As you prepare for your next Service Organization Control (SOC) 1 audit—whether it is your first audit or one of many your organization has performed—you must provide a written assertion to the auditor.
A written assertion for a SOC 1 report represents one of the fundamental differences from previous standards, including the now long-defunct SAS 70 auditing standard, which actually had no written assertion requirement.
What Is a Written Assertion?
An organization will be asked to provide management’s written assertion to their auditor at the start of the SOC auditing process. Because it is a written claim by an organization describing their systems and what their services are expected to accomplish for the organizations with which they do business, this assertion serves as the foundation for the audit. It informs auditors how an organization’s system is set up and how it’s supposed to operate. For an auditor to perform a SOC 1 audit, the organization must acknowledge and accept the responsibility of developing a written assertion.
An assertion, according to the AICPA, is any statement or set of declarations as to whether the subject matter is in full compliance with the criteria. The AICPA also specifies three purposes for management’s written assertion:
- Determines whether the service organization’s system description is presented according to the criteria.
- Determines whether the controls specified in the description were properly designed.
- Addresses whether the controls were functioning properly during a Type II engagement.
Why is the Written Assertion Important to the SOC 1 Reporting?
The American Institute of Certified Public Accountants (AICPA) developed the written assertion because the body wanted management for the service organization to stand side-by-side with the auditor when reporting on internal controls for a service organization.
Additionally, the written assertion is so vital to the audit because it simply makes sense that the IT manager or other service organization leader provide a written and signed assertion in the report since the service controls relate to crucial financial reporting considerations at user organizations.
With the written assertion available to the auditor, he or she will have a more global perspective of the internal controls at the service organization, thanks to the insights and cooperation of the service organization manager. Such cooperative measures make it easier for the auditor to ultimately provide an objectively favorable report and unqualified opinion.
3 Key Clauses Needed in a SOC 1 Written Assertion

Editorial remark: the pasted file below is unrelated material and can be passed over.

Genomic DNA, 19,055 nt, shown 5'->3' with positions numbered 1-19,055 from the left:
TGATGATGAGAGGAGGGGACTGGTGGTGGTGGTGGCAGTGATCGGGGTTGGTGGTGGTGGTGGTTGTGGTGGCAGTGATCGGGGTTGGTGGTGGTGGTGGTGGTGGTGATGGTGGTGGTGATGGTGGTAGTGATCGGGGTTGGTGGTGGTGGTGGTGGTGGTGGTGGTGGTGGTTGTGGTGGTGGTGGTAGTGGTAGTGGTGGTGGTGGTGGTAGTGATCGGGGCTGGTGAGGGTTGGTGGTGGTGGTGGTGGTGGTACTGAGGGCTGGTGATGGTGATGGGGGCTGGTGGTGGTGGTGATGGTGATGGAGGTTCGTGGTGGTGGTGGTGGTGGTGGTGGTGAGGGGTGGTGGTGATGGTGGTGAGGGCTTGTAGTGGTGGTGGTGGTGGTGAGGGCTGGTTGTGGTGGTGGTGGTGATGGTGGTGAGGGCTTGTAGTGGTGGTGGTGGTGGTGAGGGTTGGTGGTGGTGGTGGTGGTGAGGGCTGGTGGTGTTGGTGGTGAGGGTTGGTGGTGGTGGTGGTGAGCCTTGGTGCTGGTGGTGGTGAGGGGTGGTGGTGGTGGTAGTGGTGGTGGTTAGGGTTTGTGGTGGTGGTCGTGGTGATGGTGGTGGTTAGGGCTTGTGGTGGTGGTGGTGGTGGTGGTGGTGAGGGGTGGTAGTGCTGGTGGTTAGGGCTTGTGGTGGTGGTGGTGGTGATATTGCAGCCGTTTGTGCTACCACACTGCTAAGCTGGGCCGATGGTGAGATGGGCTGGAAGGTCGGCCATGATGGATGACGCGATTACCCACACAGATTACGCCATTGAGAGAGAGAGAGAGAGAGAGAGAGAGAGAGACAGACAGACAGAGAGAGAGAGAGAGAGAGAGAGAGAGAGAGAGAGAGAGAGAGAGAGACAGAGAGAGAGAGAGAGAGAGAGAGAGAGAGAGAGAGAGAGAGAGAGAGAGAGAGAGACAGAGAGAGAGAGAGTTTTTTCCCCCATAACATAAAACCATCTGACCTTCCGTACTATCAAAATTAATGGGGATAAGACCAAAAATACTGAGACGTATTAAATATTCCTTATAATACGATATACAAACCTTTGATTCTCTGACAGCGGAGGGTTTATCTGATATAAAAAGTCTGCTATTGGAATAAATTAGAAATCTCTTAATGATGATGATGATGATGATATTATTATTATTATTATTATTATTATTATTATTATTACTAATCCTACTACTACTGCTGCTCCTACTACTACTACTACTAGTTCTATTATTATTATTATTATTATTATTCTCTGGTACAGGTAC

Since you need to provide a written assertion to your selected certified accounting firm to launch your next SOC 1 audit, for your client, it may help to know three of the most important things you need to include.
The simplest definition of a written assertion is that it describes the service organization’s system to help the auditor perform the upcoming audit with certain reasonable assumptions in mind. Additionally, there are three primary clauses that can help you understand the in-depth details and requirements of the written assertion:
- The description of the service organization’s “system” must fairly present the system, which was designed and implemented at either a specific date when performing a SOC 1 Type I audit, or throughout a specified period of time when performing a SOC 1 Type II audit, using the SSAE 18 as the professional standard.
- The drafting manager must “assert” that the control objectives stated in his or her description of the service organization’s system were suitably designed to achieve those control objectives at either a specific date when performing a SOC 1 Type I audit, or over a period of specified time when doing a SOC 1 Type II audit.
- The service organization manager must also discuss the criteria used to effectively make his or her written assertions. These assertions are additional statements and supporting sources regarding risk factors that may relate to controls and control objectives for a Type II report, ensuring that controls were consistently applied over the specified time frame.
While not an official clause, it is also important to note that the written assertion by the service organization manager may be submitted in two different ways:
- Included within the actual description of the service organization’s “system,” as an interwoven portion of the document.
- Simply attached to the description of the system as a separate document.
Remember that the written assertion is an official document and that it should be printed on the letterhead of the actual service organization.
Confirmation of the SOC 1 Written Statement
An auditor will review an organization’s internal controls throughout the SOC 1 or SOC 2 audit process, culminating in a final audit report in which the auditor’s judgment is based on whether or not the assertion was presented fairly. This signifies that if an organization submits its assertion to its auditor, it must be as accurate and reliable. For example, if your organization makes a claim that your employees are properly trained on cybersecurity best practices, you must be able to demonstrate to an auditor that this training takes place so that the auditor can validate the claim.
Get Support While Preparing for Your SOC 1 Examination
Are you confident that the service organization manager can provide a strong written assertion to support the service organization’s internal controls for an upcoming SOC 1 audit? If you are still foggy about what the written assertion letter needs to include or how to best lay it all out, our SOC 1 auditing team at I.S. Partners, LLC. can help clear everything up for you and the service organization manager.
Our SOC 1 professionals will gladly step in to help if you need a certified public accountant to take on your next audit.